Active rhizosphere bacterial communities are distinct from, but as diverse as, bulk soil communities

The overall composition of active rhizosphere bacterial communities of phytometers differed significantly from those in bulk soil on the OTU level (Fig. 2a) as well as on the phylum/class level (Fig. 2b). Active rhizosphere bacterial communities of phytometers grown in Schwäbische Alb and Schorfheide grasslands consisted of 4000 OTUs and were significantly richer than those of the surrounding bulk soils. Shannon diversity indices did not differ between rhizosphere or bulk soil samples or between the three regions. However, the evenness of rhizosphere communities in the Alb and Hainich grasslands was slightly, but significantly, decreased compared with the corresponding bulk soil communities (Fig. 2c).

Fig. 2

Bacterial community structure and diversity in the rhizosphere of 211 phytometer plants (a single extreme outlier was not included) and corresponding bulk soil (46 samples). a NMDS plot of bacterial composition based on weighted UniFrac distances at OTU level, coloured by compartment. b Average relative abundances of bacterial phyla and proteobacterial classes. Only phyla and proteobacterial classes with average relative abundances of >1% are shown. Taxa with significantly higher relative abundances present in the rhizosphere or bulk soil (t-test, p < 0.01) are marked with asterisks. Rhizosphere bacterial communities of the six phytometer plant species were significantly enriched for Actinobacteria (mean of 40.9 versus 30.1%), Alphaproteobacteria (23.1 versus 19.3%), Bacteroidetes (1.6 versus 0.9%), and Gammaproteobacteria (4.1 versus 1.4%). On the opposite, the rhizosphere was significantly depleted for Acidobacteria (4.6 versus 11.7 %), Planctomycetes (7.6 versus 13%), Chloroflexi (1.9 versus 3.4%), Deltaproteobacteria (3.6 versus 6%), and Verrucomicrobia (2 versus 3.3%). c Richness and diversity estimates at OTU level for rhizosphere and bulk soil bacterial communities in the three exploratory regions. Letters on top of each boxplot denote statistically significant differences between all exploratory × compartment combination (p < 0.01, multcomp test)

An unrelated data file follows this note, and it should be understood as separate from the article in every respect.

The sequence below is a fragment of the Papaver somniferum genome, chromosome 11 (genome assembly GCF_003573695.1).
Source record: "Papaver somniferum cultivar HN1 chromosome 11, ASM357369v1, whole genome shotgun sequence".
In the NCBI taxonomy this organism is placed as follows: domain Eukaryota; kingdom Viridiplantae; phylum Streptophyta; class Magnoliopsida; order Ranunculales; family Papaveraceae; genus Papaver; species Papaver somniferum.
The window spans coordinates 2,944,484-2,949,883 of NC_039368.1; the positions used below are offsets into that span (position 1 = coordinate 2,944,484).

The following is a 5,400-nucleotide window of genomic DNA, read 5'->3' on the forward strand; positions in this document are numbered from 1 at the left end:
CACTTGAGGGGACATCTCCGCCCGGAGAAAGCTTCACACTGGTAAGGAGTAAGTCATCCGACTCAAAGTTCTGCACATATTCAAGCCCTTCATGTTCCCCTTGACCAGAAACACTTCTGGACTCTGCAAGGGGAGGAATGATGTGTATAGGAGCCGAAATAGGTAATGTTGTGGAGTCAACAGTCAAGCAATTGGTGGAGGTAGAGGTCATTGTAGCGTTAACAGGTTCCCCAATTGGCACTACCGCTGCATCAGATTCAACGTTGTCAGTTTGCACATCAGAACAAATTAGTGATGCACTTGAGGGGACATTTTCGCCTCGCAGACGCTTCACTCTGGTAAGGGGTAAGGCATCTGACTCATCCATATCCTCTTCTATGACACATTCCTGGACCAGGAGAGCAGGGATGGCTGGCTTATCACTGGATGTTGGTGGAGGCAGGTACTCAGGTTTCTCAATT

By comparison, a reduced bacterial OTU diversity and richness has been reported for the rhizosphere of several other plant species [16, 18, 32] although contradictory results exist, sometimes even for the same plant species [2, 15, 61]. The decrease in OTU richness in the rhizosphere has been attributed to a homogenizing effect of rhizosphere processes that reduce niche dimensions [16]. Nevertheless, we did not observe a reduction of active rhizosphere bacterial diversity across the different soil types and under the environmental conditions tested. Possible reasons for the discrepancies to some of the previous DNA-based studies are the presence of taxa that consist mostly of dormant bacteria and/or the presence of long-lived relic bacterial DNA [62]. Both are likely to be more frequent in substrate-limited bulk soil than in the rhizosphere and thereby could lead to higher DNA-based estimates for the α-diversity and species richness in bulk soil. This reflects the importance of examining the active fraction of bacteria when investigating environments that differ in substrate availability such as rhizosphere and bulk soil. Based on our results, the rhizosphere provides as many niche opportunities for bacterial communities as the surrounding bulk soil.